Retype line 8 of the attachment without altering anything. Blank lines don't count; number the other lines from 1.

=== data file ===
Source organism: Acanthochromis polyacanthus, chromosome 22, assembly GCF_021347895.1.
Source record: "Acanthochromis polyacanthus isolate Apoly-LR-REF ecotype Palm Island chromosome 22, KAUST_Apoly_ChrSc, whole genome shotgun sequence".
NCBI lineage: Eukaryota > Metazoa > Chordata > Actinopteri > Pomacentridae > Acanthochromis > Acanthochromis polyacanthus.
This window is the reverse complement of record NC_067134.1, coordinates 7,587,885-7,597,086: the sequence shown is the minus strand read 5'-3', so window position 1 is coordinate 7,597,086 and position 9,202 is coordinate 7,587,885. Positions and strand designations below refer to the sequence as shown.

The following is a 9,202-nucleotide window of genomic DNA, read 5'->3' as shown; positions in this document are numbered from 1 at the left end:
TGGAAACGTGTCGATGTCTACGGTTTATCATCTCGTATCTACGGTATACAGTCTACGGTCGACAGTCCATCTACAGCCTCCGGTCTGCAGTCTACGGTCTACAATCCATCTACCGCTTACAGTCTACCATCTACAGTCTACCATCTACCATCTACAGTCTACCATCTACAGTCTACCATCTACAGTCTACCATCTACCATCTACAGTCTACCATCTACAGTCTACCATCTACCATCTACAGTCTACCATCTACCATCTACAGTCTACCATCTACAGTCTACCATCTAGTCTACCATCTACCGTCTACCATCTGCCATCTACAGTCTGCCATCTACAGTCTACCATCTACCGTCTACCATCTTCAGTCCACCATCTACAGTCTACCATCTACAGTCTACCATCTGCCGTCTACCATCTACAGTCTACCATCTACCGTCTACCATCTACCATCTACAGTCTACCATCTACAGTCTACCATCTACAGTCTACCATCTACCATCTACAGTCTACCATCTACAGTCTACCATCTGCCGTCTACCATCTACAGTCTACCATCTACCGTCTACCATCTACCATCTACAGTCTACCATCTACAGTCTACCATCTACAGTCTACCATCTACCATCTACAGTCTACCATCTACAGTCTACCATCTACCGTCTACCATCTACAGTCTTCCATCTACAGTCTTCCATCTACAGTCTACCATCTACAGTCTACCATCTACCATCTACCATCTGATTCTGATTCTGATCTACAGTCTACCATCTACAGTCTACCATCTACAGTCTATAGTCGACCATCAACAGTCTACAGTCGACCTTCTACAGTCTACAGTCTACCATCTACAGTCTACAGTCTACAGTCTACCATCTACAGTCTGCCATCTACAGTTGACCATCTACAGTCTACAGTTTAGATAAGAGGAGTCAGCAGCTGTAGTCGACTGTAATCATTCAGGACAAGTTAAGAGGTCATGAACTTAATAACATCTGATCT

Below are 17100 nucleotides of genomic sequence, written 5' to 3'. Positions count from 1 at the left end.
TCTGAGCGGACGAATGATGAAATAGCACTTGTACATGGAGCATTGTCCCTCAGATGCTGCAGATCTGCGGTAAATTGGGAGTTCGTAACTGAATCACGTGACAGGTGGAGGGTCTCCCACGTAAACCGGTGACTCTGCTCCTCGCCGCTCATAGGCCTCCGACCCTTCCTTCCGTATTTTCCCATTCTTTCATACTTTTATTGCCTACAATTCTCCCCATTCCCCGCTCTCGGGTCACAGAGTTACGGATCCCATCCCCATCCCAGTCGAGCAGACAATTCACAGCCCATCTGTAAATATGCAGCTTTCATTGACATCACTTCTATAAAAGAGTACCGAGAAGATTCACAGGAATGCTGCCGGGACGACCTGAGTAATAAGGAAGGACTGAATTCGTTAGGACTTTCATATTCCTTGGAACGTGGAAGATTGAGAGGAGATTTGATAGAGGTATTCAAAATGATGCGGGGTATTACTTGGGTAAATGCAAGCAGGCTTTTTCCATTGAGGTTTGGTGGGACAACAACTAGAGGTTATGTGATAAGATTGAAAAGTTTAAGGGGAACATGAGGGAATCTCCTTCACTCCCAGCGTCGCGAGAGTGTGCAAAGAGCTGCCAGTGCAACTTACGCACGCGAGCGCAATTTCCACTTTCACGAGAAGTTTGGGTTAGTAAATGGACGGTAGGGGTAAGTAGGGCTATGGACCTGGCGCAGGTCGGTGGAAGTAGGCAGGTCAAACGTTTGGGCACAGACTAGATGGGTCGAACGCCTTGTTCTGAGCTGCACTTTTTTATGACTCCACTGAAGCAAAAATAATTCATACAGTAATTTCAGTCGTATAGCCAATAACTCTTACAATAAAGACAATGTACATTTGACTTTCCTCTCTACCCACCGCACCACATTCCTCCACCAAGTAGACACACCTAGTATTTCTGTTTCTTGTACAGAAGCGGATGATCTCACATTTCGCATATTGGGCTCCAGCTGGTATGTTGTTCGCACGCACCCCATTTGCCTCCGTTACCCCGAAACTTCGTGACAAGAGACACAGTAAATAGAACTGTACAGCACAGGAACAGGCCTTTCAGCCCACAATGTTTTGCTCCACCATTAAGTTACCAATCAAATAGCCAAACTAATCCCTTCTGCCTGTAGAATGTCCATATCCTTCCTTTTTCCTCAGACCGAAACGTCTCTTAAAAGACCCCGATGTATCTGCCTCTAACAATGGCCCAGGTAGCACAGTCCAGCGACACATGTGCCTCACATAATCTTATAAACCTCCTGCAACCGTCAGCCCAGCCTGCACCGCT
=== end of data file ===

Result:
TCTGAGCGGACGAATGATGAAATAGCACTTGTACATGGAGCATTGTCCCTCAGATGCTGCAGATCTGCGGTAAATTGGGAGTTCGTAACTGAATCACGTGACAGGTGGAGGGTCTCCCACGTAAACCGGTGACTCTGCTCCTCGCCGCTCATAGGCCTCCGACCCTTCCTTCCGTATTTTCCCATTCTTTCATACTTTTATTGCCTACAATTCTCCCCATTCCCCGCTCTCGGGTCACAGAGTTACGGATCCCATCCCCATCCCAGTCGAGCAGACAATTCACAGCCCATCTGTAAATATGCAGCTTTCATTGACATCACTTCTATAAAAGAGTACCGAGAAGATTCACAGGAATGCTGCCGGGACGACCTGAGTAATAAGGAAGGACTGAATTCGTTAGGACTTTCATATTCCTTGGAACGTGGAAGATTGAGAGGAGATTTGATAGAGGTATTCAAAATGATGCGGGGTATTACTTGGGTAAATGCAAGCAGGCTTTTTCCATTGAGGTTTGGTGGGACAACAACTAGAGGTTATGTGATAAGATTGAAAAGTTTAAGGGGAACATGAGGGAATCTCCTTCACTCCCAGCGTCGCGAGAGTGTGCAAAGAGCTGCCAGTGCAACTTACGCACGCGAGCGCAATTTCCACTTTCACGAGAAGTTTGGGTTAGTAAATGGACGGTAGGGGTAAGTAGGGCTATGGACCTGGCGCAGGTCGGTGGAAGTAGGCAGGTCAAACGTTTGGGCACAGACTAGATGGGTCGAACGCCTTGTTCTGAGCTGCACTTTTTTATGACTCCACTGAAGCAAAAATAATTCATACAGTAATTTCAGTCGTATAGCCAATAACTCTTACAATAAAGACAATGTACATTTGACTTTCCTCTCTACCCACCGCACCACATTCCTCCACCAAGTAGACACACCTAGTATTTCTGTTTCTTGTACAGAAGCGGATGATCTCACATTTCGCATATTGGGCTCCAGCTGGTATGTTGTTCGCACGCACCCCATTTGCCTCCGTTACCCCGAAACTTCGTGACAAGAGACACAGTAAATAGAACTGTACAGCACAGGAACAGGCCTTTCAGCCCACAATGTTTTGCTCCACCATTAAGTTACCAATCAAATAGCCAAACTAATCCCTTCTGCCTGTAGAATGTCCATATCCTTCCTTTTTCCTCAGACCGAAACGTCTCTTAAAAGACCCCGATGTATCTGCCTCTAACAATGGCCCAGGTAGCACAGTCCAGCGACACATGTGCCTCACATAATCTTATAAACCTCCTGCAACCGTCAGCCCAGCCTGCACCGCT